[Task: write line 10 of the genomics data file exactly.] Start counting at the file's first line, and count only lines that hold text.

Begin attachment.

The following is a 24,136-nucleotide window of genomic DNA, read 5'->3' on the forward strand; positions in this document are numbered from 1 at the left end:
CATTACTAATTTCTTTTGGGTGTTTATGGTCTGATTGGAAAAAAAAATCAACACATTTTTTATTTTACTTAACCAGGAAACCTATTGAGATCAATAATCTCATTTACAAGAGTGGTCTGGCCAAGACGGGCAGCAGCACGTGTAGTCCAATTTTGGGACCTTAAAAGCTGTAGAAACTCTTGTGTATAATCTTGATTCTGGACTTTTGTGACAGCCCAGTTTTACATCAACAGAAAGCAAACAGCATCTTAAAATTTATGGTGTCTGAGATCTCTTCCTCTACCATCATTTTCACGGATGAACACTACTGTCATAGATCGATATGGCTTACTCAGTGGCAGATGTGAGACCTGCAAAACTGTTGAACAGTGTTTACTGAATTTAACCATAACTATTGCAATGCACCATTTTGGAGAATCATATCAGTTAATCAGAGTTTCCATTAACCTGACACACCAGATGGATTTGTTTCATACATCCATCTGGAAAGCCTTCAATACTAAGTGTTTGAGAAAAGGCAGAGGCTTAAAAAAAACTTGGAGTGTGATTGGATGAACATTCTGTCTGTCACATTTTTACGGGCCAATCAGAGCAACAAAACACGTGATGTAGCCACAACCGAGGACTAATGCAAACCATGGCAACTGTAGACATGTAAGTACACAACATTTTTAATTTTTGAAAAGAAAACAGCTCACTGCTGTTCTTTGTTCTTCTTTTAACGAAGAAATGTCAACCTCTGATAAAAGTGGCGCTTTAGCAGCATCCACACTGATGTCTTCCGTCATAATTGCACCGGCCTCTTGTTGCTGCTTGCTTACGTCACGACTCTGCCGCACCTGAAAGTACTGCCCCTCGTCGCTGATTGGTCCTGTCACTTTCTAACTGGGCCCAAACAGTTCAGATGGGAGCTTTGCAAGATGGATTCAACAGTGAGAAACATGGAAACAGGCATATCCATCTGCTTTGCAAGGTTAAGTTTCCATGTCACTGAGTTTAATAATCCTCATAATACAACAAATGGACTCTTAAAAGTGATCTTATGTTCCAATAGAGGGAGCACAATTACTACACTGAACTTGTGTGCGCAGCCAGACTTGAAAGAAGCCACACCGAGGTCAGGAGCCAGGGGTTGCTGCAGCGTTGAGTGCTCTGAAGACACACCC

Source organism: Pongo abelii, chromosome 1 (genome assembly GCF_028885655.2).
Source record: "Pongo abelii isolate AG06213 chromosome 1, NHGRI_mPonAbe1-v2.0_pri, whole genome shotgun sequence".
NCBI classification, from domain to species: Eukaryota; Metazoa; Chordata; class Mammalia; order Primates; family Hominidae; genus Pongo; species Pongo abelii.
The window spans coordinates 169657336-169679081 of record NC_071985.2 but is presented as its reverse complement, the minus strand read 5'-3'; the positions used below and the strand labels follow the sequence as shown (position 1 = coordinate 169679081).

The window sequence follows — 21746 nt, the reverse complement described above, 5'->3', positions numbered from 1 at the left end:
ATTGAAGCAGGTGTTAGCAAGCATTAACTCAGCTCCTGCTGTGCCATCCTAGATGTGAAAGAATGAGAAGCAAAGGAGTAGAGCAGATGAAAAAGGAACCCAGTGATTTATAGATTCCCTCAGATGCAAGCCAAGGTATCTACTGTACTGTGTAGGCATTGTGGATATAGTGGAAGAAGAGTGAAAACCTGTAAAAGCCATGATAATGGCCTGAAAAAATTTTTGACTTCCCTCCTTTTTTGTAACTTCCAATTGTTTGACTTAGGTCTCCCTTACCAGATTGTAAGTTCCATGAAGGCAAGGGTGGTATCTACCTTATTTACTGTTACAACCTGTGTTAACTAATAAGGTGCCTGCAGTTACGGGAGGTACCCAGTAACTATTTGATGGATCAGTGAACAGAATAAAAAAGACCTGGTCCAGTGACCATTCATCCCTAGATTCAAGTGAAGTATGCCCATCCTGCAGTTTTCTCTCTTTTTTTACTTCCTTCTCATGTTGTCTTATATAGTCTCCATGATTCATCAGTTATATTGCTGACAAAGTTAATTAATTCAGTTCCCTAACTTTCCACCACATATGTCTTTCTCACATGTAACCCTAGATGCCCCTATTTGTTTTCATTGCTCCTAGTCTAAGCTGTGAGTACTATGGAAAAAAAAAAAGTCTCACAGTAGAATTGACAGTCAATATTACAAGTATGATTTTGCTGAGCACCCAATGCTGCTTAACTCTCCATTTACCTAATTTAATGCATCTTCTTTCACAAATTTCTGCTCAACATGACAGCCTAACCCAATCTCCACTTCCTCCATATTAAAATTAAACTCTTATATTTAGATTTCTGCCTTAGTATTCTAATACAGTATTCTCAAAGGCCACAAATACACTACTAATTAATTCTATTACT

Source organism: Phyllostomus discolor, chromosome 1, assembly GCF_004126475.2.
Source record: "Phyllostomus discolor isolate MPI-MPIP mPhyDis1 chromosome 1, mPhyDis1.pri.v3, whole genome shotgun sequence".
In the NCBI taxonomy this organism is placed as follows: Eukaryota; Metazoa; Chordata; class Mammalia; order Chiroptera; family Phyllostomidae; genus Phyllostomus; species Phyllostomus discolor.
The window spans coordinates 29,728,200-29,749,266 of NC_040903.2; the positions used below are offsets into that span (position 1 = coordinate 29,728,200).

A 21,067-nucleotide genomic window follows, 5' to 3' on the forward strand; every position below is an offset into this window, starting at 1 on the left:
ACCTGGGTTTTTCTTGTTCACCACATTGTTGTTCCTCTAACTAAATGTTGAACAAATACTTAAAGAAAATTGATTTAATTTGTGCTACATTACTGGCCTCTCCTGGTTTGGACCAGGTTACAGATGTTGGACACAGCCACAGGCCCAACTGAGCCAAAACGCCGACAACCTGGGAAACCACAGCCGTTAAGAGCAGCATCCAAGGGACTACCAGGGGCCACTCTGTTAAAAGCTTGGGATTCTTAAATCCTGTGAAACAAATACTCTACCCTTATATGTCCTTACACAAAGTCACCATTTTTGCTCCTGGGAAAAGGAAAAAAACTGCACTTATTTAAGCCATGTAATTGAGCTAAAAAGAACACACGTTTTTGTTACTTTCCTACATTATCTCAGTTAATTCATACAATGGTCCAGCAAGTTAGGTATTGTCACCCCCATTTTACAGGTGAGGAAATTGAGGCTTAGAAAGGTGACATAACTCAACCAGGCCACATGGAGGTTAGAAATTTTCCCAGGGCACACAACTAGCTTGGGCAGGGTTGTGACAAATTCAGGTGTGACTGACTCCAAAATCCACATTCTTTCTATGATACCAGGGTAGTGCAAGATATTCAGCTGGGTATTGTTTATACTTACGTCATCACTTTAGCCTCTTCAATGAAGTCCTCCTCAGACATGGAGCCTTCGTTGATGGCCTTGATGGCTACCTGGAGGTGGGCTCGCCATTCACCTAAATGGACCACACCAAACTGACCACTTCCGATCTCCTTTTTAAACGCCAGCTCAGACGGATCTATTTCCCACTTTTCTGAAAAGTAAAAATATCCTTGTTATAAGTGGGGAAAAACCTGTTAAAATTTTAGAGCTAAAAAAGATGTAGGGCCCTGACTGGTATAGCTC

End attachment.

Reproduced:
Source record: "Phyllostomus discolor isolate MPI-MPIP mPhyDis1 chromosome 1, mPhyDis1.pri.v3, whole genome shotgun sequence".